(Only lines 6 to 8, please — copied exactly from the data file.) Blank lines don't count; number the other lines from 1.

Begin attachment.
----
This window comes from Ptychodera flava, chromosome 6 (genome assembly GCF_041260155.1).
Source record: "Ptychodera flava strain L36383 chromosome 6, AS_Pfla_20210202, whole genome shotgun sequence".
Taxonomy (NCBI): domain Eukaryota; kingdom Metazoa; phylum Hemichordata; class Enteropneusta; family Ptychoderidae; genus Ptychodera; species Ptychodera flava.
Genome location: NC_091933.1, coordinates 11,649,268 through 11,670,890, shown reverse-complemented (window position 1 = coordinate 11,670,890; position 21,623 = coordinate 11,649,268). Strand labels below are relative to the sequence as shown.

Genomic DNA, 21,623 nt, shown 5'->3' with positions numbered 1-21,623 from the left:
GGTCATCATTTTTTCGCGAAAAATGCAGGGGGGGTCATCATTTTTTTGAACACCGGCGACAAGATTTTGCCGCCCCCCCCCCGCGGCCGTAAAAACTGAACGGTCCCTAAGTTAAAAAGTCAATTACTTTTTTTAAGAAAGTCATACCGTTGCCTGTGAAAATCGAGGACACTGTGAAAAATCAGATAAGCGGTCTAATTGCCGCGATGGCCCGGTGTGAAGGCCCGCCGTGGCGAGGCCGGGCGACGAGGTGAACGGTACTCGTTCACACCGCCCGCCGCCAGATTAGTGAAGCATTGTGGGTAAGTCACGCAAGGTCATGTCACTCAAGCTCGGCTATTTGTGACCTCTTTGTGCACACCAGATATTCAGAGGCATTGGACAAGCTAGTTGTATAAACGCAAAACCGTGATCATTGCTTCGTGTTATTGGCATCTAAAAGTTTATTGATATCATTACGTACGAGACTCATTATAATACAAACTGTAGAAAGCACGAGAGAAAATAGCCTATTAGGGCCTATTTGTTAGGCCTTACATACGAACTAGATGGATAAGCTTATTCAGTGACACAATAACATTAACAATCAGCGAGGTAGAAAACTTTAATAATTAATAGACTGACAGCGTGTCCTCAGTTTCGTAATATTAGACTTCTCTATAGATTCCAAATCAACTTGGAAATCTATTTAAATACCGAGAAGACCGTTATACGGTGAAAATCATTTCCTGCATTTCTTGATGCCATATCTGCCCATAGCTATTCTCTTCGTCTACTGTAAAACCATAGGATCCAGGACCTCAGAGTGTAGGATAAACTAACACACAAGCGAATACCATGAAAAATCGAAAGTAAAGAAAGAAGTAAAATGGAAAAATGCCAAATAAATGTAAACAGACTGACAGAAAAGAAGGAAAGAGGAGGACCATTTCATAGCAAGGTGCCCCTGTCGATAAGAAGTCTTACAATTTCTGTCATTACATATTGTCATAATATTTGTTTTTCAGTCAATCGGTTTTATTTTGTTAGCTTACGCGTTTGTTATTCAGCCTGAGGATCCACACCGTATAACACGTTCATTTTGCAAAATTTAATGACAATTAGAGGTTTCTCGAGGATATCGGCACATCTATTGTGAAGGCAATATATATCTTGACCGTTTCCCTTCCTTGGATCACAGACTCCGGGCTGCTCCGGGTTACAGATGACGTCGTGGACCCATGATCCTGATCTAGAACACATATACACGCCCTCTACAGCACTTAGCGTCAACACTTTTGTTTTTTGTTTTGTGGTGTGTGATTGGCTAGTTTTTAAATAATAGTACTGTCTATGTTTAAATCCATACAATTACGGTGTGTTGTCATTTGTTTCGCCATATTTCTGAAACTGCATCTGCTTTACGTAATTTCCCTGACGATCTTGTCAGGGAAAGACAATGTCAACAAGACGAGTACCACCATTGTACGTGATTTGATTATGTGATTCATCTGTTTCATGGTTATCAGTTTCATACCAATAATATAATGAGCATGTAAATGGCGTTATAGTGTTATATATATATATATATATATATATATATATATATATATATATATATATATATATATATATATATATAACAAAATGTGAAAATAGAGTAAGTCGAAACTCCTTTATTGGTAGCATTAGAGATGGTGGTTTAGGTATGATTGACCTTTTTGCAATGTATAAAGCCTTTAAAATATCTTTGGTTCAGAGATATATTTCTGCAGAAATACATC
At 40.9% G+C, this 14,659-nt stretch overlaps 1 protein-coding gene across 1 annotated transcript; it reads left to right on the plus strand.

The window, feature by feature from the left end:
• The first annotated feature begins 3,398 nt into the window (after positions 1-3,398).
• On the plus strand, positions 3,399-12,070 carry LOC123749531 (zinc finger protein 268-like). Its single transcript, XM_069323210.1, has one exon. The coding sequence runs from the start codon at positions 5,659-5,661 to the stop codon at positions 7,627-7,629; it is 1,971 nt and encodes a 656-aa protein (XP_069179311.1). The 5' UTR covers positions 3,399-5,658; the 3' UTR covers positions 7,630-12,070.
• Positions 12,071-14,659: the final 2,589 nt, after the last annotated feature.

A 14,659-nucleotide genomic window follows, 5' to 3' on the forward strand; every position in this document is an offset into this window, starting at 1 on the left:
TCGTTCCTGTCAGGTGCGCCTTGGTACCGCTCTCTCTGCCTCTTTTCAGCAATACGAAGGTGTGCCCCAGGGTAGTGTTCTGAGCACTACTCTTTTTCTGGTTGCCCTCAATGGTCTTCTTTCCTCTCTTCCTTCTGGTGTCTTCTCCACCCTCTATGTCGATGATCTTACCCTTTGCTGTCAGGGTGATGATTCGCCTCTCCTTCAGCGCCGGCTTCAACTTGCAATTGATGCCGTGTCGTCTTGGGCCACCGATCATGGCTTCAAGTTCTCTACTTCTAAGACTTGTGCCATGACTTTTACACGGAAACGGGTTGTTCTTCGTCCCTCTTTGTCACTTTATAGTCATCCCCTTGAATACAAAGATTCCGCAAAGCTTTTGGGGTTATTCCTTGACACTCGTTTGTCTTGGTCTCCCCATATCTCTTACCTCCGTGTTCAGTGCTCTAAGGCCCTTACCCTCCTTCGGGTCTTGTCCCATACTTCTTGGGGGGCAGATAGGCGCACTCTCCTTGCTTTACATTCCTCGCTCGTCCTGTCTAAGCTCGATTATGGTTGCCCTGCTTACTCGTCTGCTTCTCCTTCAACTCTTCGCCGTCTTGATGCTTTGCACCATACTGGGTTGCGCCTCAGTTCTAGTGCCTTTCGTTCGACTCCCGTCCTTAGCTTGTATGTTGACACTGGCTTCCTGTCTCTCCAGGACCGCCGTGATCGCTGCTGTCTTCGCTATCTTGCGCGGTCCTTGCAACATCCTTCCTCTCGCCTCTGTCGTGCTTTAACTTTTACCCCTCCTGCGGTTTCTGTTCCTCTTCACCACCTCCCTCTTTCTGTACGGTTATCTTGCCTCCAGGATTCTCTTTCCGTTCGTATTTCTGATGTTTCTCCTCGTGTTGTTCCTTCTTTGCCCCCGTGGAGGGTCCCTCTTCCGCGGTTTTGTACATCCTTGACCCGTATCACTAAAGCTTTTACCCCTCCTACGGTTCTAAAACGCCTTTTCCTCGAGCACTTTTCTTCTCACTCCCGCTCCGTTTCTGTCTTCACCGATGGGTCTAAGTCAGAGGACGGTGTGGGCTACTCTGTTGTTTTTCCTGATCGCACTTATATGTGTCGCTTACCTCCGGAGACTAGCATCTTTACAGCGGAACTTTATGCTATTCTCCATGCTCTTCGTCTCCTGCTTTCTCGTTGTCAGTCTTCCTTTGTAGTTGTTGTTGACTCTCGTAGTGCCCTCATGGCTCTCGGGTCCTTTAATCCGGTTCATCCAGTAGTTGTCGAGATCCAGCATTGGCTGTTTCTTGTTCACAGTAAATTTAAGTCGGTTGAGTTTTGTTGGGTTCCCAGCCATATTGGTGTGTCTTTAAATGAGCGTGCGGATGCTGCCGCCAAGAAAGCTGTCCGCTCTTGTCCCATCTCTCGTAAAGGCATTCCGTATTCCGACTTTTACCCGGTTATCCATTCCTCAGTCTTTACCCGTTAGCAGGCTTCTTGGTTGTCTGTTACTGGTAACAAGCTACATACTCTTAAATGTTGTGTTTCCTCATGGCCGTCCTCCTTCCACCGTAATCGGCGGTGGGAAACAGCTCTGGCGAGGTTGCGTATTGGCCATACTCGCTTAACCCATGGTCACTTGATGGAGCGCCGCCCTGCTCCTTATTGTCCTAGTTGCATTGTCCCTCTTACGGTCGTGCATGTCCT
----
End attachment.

GGTCATCATTTTTTCGCGAAAAATGCAGGGGGGGTCATCATTTTTTTGAACACCGGCGACAAGATTTTGCCGCCCCCCCCCCGCGGCCGTAAAAACTGAACGGTCCCTAAGTTAAAAAGTCAATTACTTTTTTTAAGAAAGTCATACCGTTGCCTGTGAAAATCGAGGACACTGTGAAAAATCAGATAAGCGGTCTAATTGCCGCGATGGCCCGGTGTGAAGGCCCGCCGTGGCGAGGCCGGGCGACGAGGTGAACGGTACTCGTTCACACCGCCCGCCGCCAGATTAGTGAAGCATTGTGGGTAAGTCACGCAAGGTCATGTCACTCAAGCTCGGCTATTTGTGACCTCTTTGTGCACACCAGATATTCAGAGGCATTGGACAAGCTAGTTGTATAAACGCAAAACCGTGATCATTGCTTCGTGTTATTGGCATCTAAAAGTTTATTGATATCATTACGTACGAGACTCATTATAATACAAACTGTAGAAAGCACGAGAGAAAATAGCCTATTAGGGCCTATTTGTTAGGCCTTACATACGAACTAGATGGATAAGCTTATTCAGTGACACAATAACATTAACAATCAGCGAGGTAGAAAACTTTAATAATTAATAGACTGACAGCGTGTCCTCAGTTTCGTAATATTAGACTTCTCTATAGATTCCAAATCAACTTGGAAATCTATTTAAATACCGAGAAGACCGTTATACGGTGAAAATCATTTCCTGCATTTCTTGATGCCATATCTGCCCATAGCTATTCTCTTCGTCTACTGTAAAACCATAGGATCCAGGACCTCAGAGTGTAGGATAAACTAACACACAAGCGAATACCATGAAAAATCGAAAGTAAAGAAAGAAGTAAAATGGAAAAATGCCAAATAAATGTAAACAGACTGACAGAAAAGAAGGAAAGAGGAGGACCATTTCATAGCAAGGTGCCCCTGTCGATAAGAAGTCTTACAATTTCTGTCATTACATATTGTCATAATATTTGTTTTTCAGTCAATCGGTTTTATTTTGTTAGCTTACGCGTTTGTTATTCAGCCTGAGGATCCACACCGTATAACACGTTCATTTTGCAAAATTTAATGACAATTAGAGGTTTCTCGAGGATATCGGCACATCTATTGTGAAGGCAATATATATCTTGACCGTTTCCCTTCCTTGGATCACAGACTCCGGGCTGCTCCGGGTTACAGATGACGTCGTGGACCCATGATCCTGATCTAGAACACATATACACGCCCTCTACAGCACTTAGCGTCAACACTTTTGTTTTTTGTTTTGTGGTGTGTGATTGGCTAGTTTTTAAATAATAGTACTGTCTATGTTTAAATCCATACAATTACGGTGTGTTGTCATTTGTTTCGCCATATTTCTGAAACTGCATCTGCTTTACGTAATTTCCCTGACGATCTTGTCAGGGAAAGACAATGTCAACAAGACGAGTACCACCATTGTACGTGATTTGATTATGTGATTCATCTGTTTCATGGTTATCAGTTTCATACCAATAATATAATGAGCATGTAAATGGCGTTATAGTGTTATATATATATATATATATATATATATATATATATATATATATATATATATATATATATATATATATAACAAAATGTGAAAATAGAGTAAGTCGAAACTCCTTTATTGGTAGCATTAGAGATGGTGGTTTAGGTATGATTGACCTTTTTGCAATGTATAAAGCCTTTAAAATATCTTTGGTTCAGAGATATATTTCTGCAGAAATACATC
At 40.9% G+C, this 14,659-nt stretch overlaps 1 protein-coding gene across 1 annotated transcript; it reads left to right on the plus strand.

The window, feature by feature from the left end: